Monday, 15 February 2010
STEVE GIBSON BECOMES TEESSIDE PATRON OF THE SIR BOBBY ROBSON FOUNDATION
Middlesbrough FC Chairman Steve Gibson hopes his new role as a patron of the Sir Bobby Robson Foundation will help to increase fund-raising activities on Teesside.
Gibson has agreed to represent the north-east cancer charity as its Teesside patron and help to spread the word that it is for the benefit of patients from across the entire region.
The Boro Chairman, whose father died of cancer, was unveiled in his new role at a Riverside Stadium news conference attended by Sir Bobby’s widow, Lady Elsie, and his son Andrew.
Gibson said: “It was a privilege to get to know Bobby while he was manager of Newcastle. We became friendly and he continued to be a regular visitor to the Riverside and to our training ground at Rockliffe Park after that.
“He had affection for all the north-east clubs. He was a man of great dignity and well-loved by all fans, so it was an honour to be asked to be a patron for the Sir Bobby Robson Foundation.
“My father died of cancer and there’s hardly a family that hasn’t been affected by it. We believe the Foundation can make great strides forwards in the advancement of treatment for cancer and hopefully find a solution to a complex problem.
“It’s important to stress that the Foundation isn’t just for the people of Newcastle, it’s for the north-east and stretches down to Teesside.
“Bobby wanted the benefits of his Foundation to extend across the north-east and it’s now my job to push the charity as much as I can especially here on Teesside.
“What we are striving to do now is to raise as much capital as possible towards research projects.
Sir Bobby Robson achieved incredible success at home and abroad during a football career that lasted more than 50 years and took him almost as far as a World Cup Final.
The former England player and manager began his professional football life at Fulham Football Club but it could so easily have begun on Teesside when he had a trial with Middlesbrough in 1948.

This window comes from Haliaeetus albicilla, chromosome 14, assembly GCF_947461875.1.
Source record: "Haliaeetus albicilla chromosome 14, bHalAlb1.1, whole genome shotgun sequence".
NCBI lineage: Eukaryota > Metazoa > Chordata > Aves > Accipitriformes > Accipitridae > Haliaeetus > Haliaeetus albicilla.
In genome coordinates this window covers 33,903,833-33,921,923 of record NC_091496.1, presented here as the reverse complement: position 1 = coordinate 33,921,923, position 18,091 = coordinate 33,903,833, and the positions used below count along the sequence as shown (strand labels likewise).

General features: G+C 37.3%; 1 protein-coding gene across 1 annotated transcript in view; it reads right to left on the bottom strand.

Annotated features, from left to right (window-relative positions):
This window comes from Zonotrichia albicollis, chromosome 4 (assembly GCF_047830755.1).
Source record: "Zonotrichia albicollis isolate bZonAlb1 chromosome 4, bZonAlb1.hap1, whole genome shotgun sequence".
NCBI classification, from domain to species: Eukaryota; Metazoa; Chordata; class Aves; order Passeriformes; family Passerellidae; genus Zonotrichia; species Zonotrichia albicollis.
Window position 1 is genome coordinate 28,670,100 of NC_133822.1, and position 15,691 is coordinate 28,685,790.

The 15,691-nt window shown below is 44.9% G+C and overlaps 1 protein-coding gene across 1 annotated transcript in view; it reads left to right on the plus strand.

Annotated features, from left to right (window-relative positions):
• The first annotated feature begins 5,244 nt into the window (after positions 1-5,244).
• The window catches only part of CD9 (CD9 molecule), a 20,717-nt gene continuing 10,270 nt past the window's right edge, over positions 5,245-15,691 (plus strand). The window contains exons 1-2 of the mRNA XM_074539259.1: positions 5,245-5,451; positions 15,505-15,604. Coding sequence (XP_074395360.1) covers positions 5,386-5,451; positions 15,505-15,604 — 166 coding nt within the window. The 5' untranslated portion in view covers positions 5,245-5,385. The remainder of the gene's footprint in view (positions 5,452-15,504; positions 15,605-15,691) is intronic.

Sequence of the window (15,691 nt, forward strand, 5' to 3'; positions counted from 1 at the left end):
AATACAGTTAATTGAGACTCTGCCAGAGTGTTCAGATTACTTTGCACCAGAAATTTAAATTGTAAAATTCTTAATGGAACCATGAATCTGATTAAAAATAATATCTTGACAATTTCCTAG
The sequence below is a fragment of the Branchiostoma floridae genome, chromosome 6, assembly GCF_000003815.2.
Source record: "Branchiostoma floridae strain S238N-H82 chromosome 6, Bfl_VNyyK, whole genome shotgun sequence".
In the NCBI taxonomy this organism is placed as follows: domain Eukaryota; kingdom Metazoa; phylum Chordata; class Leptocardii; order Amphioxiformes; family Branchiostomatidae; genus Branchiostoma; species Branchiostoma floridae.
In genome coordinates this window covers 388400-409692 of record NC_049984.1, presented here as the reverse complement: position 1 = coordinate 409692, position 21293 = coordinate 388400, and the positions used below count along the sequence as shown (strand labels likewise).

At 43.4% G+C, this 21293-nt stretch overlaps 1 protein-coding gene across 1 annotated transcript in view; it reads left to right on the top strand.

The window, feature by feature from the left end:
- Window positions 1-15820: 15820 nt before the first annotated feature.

Sadly for Sir Bobby his trial was unsuccessful, and Middlesbrough’s loss was Fulham’s gain on that occasion, but he always maintained a great regard for the club.
It is therefore appropriate that Sir Bobby’s widow, Lady Elsie, should call upon Steve Gibson to represent Sir Bobby and to help continue the work of his cancer charity.
Lady Elsie said: “My family and I are committed to continuing the work Bobby began though his Foundation and Steve agreeing to help by becoming our Teesside Patron means a great deal to us.
“Bobby thought very highly of Steve and the set-up at Middlesbrough Football Club and I’m sure he would approve of his involvement in his charity.
“We’re very grateful to Steve for formally representing the Sir Bobby Robson Foundation as a Patron and for helping us to raise money to fight this terrible disease.”
Steve Gibson joins Alan Shearer as a Patron of the charity, which Sir Bobby launched in March 2008 following a request for help from his oncologist Professor Ruth Plummer.
So that it could be quickly and easily set up, the Foundation operates within the Newcastle upon Tyne Hospitals NHS Charity. However, every penny raised for the Sir Bobby Robson Foundation contributes to cancer services and projects which benefit patients from the entire north east region.
Thanks to incredible ongoing support, the Sir Bobby Robson Foundation has now raised over £2.2 million to fight cancer.
In addition to equipping the Sir Bobby Robson Cancer Trials Research Centre, the charity has funded a specialist research nurse and doctor and enhanced a children’s waiting area at the Northern Centre for Cancer Care. It also recently contributed £30,000 to the new Teenage Cancer Unit at the Royal Victoria Infirmary in Newcastle.
The Sir Bobby Robson Foundation operates within the Newcastle upon Tyne NHS Trust and a wider cancer research network to provide services not currently funded by the NHS for the benefit of patients from across the north east.
These services include the clinical trials of drugs which are at such an early phase in their development that they are not yet licensed by the NHS.